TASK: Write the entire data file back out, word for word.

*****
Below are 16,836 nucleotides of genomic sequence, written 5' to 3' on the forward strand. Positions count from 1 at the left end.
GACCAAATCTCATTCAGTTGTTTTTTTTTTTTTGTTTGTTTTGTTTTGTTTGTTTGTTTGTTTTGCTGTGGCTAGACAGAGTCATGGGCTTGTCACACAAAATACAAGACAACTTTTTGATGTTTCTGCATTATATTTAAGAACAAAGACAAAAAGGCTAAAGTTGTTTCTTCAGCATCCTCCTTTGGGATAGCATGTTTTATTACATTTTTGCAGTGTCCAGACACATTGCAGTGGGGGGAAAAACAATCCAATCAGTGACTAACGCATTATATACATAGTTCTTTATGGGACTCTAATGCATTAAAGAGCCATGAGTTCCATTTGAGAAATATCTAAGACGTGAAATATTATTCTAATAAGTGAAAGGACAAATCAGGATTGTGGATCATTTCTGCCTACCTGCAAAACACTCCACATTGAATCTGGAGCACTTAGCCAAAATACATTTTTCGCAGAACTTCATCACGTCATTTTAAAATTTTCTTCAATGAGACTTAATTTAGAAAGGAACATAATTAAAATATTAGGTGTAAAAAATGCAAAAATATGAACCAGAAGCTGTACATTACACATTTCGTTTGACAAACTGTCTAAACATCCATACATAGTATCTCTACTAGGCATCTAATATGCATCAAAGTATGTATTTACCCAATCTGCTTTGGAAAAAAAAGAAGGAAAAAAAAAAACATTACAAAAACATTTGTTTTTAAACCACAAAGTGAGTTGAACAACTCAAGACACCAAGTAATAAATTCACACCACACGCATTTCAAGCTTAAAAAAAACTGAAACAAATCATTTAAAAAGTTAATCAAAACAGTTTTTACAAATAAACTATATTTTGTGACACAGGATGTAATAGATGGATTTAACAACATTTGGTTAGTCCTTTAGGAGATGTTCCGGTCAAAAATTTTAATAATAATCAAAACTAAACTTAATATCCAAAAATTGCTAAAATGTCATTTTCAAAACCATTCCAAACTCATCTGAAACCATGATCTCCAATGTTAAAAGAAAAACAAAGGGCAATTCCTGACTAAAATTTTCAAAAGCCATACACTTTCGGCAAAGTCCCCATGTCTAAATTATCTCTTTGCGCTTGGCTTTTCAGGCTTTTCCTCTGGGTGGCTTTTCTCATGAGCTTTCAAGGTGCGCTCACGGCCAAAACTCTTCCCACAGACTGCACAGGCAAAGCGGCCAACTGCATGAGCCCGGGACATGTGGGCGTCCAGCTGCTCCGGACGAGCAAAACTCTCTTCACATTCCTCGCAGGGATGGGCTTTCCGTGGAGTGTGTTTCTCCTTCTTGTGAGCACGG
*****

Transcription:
Below are 16,836 nucleotides of genomic sequence, written 5' to 3' on the forward strand. Positions count from 1 at the left end.
GACCAAATCTCATTCAGTTGTTTTTTTTTTTTTGTTTGTTTTGTTTTGTTTGTTTGTTTGTTTTGCTGTGGCTAGACAGAGTCATGGGCTTGTCACACAAAATACAAGACAACTTTTTGATGTTTCTGCATTATATTTAAGAACAAAGACAAAAAGGCTAAAGTTGTTTCTTCAGCATCCTCCTTTGGGATAGCATGTTTTATTACATTTTTGCAGTGTCCAGACACATTGCAGTGGGGGGAAAAACAATCCAATCAGTGACTAACGCATTATATACATAGTTCTTTATGGGACTCTAATGCATTAAAGAGCCATGAGTTCCATTTGAGAAATATCTAAGACGTGAAATATTATTCTAATAAGTGAAAGGACAAATCAGGATTGTGGATCATTTCTGCCTACCTGCAAAACACTCCACATTGAATCTGGAGCACTTAGCCAAAATACATTTTTCGCAGAACTTCATCACGTCATTTTAAAATTTTCTTCAATGAGACTTAATTTAGAAAGGAACATAATTAAAATATTAGGTGTAAAAAATGCAAAAATATGAACCAGAAGCTGTACATTACACATTTCGTTTGACAAACTGTCTAAACATCCATACATAGTATCTCTACTAGGCATCTAATATGCATCAAAGTATGTATTTACCCAATCTGCTTTGGAAAAAAAAGAAGGAAAAAAAAAAACATTACAAAAACATTTGTTTTTAAACCACAAAGTGAGTTGAACAACTCAAGACACCAAGTAATAAATTCACACCACACGCATTTCAAGCTTAAAAAAAACTGAAACAAATCATTTAAAAAGTTAATCAAAACAGTTTTTACAAATAAACTATATTTTGTGACACAGGATGTAATAGATGGATTTAACAACATTTGGTTAGTCCTTTAGGAGATGTTCCGGTCAAAAATTTTAATAATAATCAAAACTAAACTTAATATCCAAAAATTGCTAAAATGTCATTTTCAAAACCATTCCAAACTCATCTGAAACCATGATCTCCAATGTTAAAAGAAAAACAAAGGGCAATTCCTGACTAAAATTTTCAAAAGCCATACACTTTCGGCAAAGTCCCCATGTCTAAATTATCTCTTTGCGCTTGGCTTTTCAGGCTTTTCCTCTGGGTGGCTTTTCTCATGAGCTTTCAAGGTGCGCTCACGGCCAAAACTCTTCCCACAGACTGCACAGGCAAAGCGGCCAACTGCATGAGCCCGGGACATGTGGGCGTCCAGCTGCTCCGGACGAGCAAAACTCTCTTCACATTCCTCGCAGGGATGGGCTTTCCGTGGAGTGTGTTTCTCCTTCTTGTGAGCACGG